Meet some of the people featured in COPYRIGHT CRIMINALS.
Public Enemy (Chuck D, Hank Shocklee and Harry Allen)
Public Enemy — represented in the film by vocalist Chuck D, producer Hank Shocklee and hip-hop activist and writer Harry Allen — is one of the most influential hip-hop groups of the past 30 years.
Author and commentator Jeff Chang wrote an award-winning history of hip-hop culture, Can’t Stop Won’t Stop, and co-founded the indie record company SoleSides, which launched the careers of artists such as DJ Shadow.
George Clinton helped invent the genre of funk with his groups Parliament and Funkadelic (collectively known as P-Funk); his music has been sampled in several important hip-hop songs.
De La Soul
This Long Island hip-hop group helped set a high bar for sampling artistry with their 1989 debut album 3 Feet High and Rising.
Widely recognized as one of the world’s best DJs, this member of the Invisibl Skratch Piklz had to retire from DJ battles because no one could beat him.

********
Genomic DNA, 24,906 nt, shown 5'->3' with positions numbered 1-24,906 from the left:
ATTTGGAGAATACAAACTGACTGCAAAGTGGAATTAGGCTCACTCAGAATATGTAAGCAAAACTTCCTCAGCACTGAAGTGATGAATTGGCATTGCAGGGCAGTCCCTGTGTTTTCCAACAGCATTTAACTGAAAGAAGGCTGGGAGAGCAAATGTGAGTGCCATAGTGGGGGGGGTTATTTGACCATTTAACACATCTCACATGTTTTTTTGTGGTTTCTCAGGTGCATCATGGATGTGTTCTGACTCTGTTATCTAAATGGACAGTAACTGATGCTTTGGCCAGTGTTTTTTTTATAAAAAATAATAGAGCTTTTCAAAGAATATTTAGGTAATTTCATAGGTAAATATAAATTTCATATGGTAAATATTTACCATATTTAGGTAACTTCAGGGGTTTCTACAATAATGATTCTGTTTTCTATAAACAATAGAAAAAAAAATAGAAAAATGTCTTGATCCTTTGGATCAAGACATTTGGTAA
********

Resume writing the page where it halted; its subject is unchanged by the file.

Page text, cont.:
Miho was half of the inventive duo Cibo Matto, a band that artfully integrated samples into live instrumentation with albums such as Viva! La Woman released in 1996.
One-third of the defunct underground hip-hop group Company Flow, producer and MC, El-P has since released several solo albums and founded the indie hip-hop record label Def Jux.
Paul D. Miller, a.k.a. DJ Spooky That Subliminal Kid, is a conceptual artist, writer and musician living and working in New York City, whose work has appeared in the Whitney Biennial, the Andy Warhol Museum and many other venues.
Perhaps the world’s most sampled drummer, Clyde Stubblefield is an influential drummer whose work with James Brown helped create the blueprint for hip-hop.